Judge Malloy's decision on Montana's Firearms Freedom Act is not surprising. A federal judge sided with the federal government. The act clearly stated that the federal government was wrong in its regulations and it is just as wrong in its judge's decision. The principle of nullification still applies. The federal laws regulating firearms are unconstitutional and Judge Malloy's decision is just as unconstitutional. Both should be considered null and void within the seven states which have passed Firearm Freedom Acts. If the States do not use nullification to stem the tide of unconstitutional laws and regulations, then their citizens will be buried under an ever-increasing tide of federal usurpations. Nullification is legal, it is long standing tradition, and it has been employed throughout our Nation's history to stop the progression of tyranny. If you stand for freedom, if you stand for the right to keep and bear arms, and if you stand against tyranny, you must stand for nullification!

For an excellent in-depth study of this subject, I highly recommend Thomas E. Woods' book "Nullification: How to Resist Federal Tyranny in the 21st Century." http://j.mp/9uHeUr

If you are going to be in or around Boise, Idaho on November 10, 2010, I also recommend that you attend Mr. Woods' free lecture on Nullification at the Boise State University Special Events Center. http://thomaswoodsboise.com/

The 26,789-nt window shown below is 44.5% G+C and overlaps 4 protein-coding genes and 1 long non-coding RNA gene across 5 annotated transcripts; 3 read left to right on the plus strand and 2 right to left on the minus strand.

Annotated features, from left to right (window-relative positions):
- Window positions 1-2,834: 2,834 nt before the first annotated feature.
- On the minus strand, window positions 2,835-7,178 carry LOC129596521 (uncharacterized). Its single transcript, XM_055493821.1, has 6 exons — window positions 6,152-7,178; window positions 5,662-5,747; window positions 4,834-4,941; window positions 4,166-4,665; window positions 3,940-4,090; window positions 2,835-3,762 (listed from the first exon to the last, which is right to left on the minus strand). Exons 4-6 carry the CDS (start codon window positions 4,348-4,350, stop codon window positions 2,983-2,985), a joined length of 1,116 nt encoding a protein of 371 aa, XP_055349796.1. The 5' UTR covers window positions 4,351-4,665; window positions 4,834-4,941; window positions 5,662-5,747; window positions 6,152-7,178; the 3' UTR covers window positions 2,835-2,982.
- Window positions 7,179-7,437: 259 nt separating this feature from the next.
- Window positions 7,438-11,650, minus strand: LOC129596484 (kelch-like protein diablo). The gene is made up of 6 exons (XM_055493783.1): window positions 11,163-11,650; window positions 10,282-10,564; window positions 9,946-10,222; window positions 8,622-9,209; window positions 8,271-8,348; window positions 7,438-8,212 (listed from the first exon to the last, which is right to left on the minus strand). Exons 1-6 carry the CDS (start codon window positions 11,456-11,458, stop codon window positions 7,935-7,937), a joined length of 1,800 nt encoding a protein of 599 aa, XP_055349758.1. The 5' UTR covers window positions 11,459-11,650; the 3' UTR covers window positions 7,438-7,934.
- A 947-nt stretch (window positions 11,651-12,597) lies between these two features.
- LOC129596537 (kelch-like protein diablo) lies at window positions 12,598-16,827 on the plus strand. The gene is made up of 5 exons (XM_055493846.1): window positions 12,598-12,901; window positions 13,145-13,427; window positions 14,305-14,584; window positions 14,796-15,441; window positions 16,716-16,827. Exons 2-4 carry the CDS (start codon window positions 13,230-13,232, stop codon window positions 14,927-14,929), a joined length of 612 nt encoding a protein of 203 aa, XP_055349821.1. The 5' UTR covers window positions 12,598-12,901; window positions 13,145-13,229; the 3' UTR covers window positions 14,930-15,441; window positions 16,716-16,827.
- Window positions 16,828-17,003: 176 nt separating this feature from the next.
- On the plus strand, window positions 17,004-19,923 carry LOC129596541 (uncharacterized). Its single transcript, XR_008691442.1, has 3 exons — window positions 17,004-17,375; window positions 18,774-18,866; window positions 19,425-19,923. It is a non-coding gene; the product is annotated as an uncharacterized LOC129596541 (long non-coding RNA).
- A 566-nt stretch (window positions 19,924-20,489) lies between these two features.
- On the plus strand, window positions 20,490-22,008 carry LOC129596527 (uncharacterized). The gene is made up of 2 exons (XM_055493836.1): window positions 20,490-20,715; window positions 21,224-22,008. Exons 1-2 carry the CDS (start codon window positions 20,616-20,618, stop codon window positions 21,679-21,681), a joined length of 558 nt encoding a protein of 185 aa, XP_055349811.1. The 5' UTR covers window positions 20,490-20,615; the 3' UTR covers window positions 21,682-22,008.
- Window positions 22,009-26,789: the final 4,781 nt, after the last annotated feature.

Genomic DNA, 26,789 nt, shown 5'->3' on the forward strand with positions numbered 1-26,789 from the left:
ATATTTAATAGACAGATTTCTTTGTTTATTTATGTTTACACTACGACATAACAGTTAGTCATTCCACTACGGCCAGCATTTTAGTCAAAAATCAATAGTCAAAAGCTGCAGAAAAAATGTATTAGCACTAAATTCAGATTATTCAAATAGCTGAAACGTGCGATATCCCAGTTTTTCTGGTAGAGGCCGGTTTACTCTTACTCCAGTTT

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Old October 9, 2010, 09:51 PM   #2
Don H
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Imagine that two families are fighting over a piece of disputed property and that they are then told that a member of one of those families will act as the moderator of the argument and that he will have the final word. Does that seem reasonable? That is similar to allowing a federal court to have the final say on a federal law.
This happens daily on both state and federal levels in criminal courts (The State vs. Smith/Jones/Doe/etc.; United States vs. Smith/Jones/Doe/etc.) and civil courts when the state/US are a party to the action.

Nullification will just be a concept until there are people willing to thumb their noses at the feds and put the concept to the test. CA and other states that allow medical marijuana seem to have plenty of people willing to break federal law re; medical marijuana. Until people are willing to produce firearms in violation of federal law and daring the feds to do something about it, the talk about nullification is just that, talk.
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Old October 9, 2010, 10:45 PM   #3
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hitbackfirst, let me welcome you to the Firing Line. I've been wondering when someone would link the Firearms Freedom Act with State nullification.

"The judicial Power of the United States, shall be vested in one supreme Court," that from Article III section 1. The question arises as to exactly what the "Judicial Power" might be. Regardless of anything else, it includes the power and authority of Judicial Review.

Judicial Review is exactly the means by which the Court exercises its authority to say what the Constitution (or other law) means. It is an essential part of the checks and balances, conceived by the founders.

This authority comes from not just the Constitution itself ("The Judicial Power"), but from English Common Law. It was first exercised in Marbury v. Madison (1803). A good set of articles about this topic can be found, here.